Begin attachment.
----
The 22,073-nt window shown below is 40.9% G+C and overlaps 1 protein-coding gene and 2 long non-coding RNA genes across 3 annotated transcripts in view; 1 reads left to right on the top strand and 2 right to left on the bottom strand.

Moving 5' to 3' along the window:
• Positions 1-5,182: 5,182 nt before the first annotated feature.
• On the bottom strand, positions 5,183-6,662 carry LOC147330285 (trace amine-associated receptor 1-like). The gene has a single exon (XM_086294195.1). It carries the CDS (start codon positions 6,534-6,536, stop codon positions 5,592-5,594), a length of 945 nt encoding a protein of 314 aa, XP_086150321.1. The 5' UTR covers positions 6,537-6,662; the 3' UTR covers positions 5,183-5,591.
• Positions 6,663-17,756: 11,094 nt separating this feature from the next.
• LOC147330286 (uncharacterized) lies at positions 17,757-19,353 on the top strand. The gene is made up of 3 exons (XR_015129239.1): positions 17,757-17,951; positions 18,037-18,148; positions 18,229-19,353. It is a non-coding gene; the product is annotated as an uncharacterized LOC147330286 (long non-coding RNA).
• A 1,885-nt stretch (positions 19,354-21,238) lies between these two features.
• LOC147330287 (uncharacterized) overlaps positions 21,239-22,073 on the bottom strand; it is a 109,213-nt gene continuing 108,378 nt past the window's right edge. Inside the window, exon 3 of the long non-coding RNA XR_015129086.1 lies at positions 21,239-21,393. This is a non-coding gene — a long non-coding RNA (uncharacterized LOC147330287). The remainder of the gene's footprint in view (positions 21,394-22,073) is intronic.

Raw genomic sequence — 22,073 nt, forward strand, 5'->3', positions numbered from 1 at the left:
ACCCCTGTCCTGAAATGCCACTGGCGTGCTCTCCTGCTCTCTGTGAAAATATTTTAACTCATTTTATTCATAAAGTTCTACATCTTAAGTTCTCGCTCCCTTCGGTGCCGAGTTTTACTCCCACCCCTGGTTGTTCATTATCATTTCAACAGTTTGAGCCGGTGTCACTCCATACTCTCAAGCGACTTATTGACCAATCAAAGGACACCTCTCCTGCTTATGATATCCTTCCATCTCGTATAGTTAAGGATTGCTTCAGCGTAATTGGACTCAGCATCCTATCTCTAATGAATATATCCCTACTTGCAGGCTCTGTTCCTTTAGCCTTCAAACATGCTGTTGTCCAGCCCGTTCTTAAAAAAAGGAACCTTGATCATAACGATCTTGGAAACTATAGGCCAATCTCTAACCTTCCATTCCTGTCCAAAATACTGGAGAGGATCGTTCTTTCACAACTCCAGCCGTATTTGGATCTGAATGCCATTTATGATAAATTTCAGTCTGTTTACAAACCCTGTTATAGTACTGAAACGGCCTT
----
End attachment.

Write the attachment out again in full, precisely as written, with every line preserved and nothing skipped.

The 22,073-nt window shown below is 40.9% G+C and overlaps 1 protein-coding gene and 2 long non-coding RNA genes across 3 annotated transcripts in view; 1 reads left to right on the top strand and 2 right to left on the bottom strand.

Moving 5' to 3' along the window:
• Positions 1-5,182: 5,182 nt before the first annotated feature.
• On the bottom strand, positions 5,183-6,662 carry LOC147330285 (trace amine-associated receptor 1-like). The gene has a single exon (XM_086294195.1). It carries the CDS (start codon positions 6,534-6,536, stop codon positions 5,592-5,594), a length of 945 nt encoding a protein of 314 aa, XP_086150321.1. The 5' UTR covers positions 6,537-6,662; the 3' UTR covers positions 5,183-5,591.
• Positions 6,663-17,756: 11,094 nt separating this feature from the next.
• LOC147330286 (uncharacterized) lies at positions 17,757-19,353 on the top strand. The gene is made up of 3 exons (XR_015129239.1): positions 17,757-17,951; positions 18,037-18,148; positions 18,229-19,353. It is a non-coding gene; the product is annotated as an uncharacterized LOC147330286 (long non-coding RNA).
• A 1,885-nt stretch (positions 19,354-21,238) lies between these two features.
• LOC147330287 (uncharacterized) overlaps positions 21,239-22,073 on the bottom strand; it is a 109,213-nt gene continuing 108,378 nt past the window's right edge. Inside the window, exon 3 of the long non-coding RNA XR_015129086.1 lies at positions 21,239-21,393. This is a non-coding gene — a long non-coding RNA (uncharacterized LOC147330287). The remainder of the gene's footprint in view (positions 21,394-22,073) is intronic.

Raw genomic sequence — 22,073 nt, forward strand, 5'->3', positions numbered from 1 at the left:
ACCCCTGTCCTGAAATGCCACTGGCGTGCTCTCCTGCTCTCTGTGAAAATATTTTAACTCATTTTATTCATAAAGTTCTACATCTTAAGTTCTCGCTCCCTTCGGTGCCGAGTTTTACTCCCACCCCTGGTTGTTCATTATCATTTCAACAGTTTGAGCCGGTGTCACTCCATACTCTCAAGCGACTTATTGACCAATCAAAGGACACCTCTCCTGCTTATGATATCCTTCCATCTCGTATAGTTAAGGATTGCTTCAGCGTAATTGGACTCAGCATCCTATCTCTAATGAATATATCCCTACTTGCAGGCTCTGTTCCTTTAGCCTTCAAACATGCTGTTGTCCAGCCCGTTCTTAAAAAAAGGAACCTTGATCATAACGATCTTGGAAACTATAGGCCAATCTCTAACCTTCCATTCCTGTCCAAAATACTGGAGAGGATCGTTCTTTCACAACTCCAGCCGTATTTGGATCTGAATGCCATTTATGATAAATTTCAGTCTGTTTACAAACCCTGTTATAGTACTGAAACGGCCTT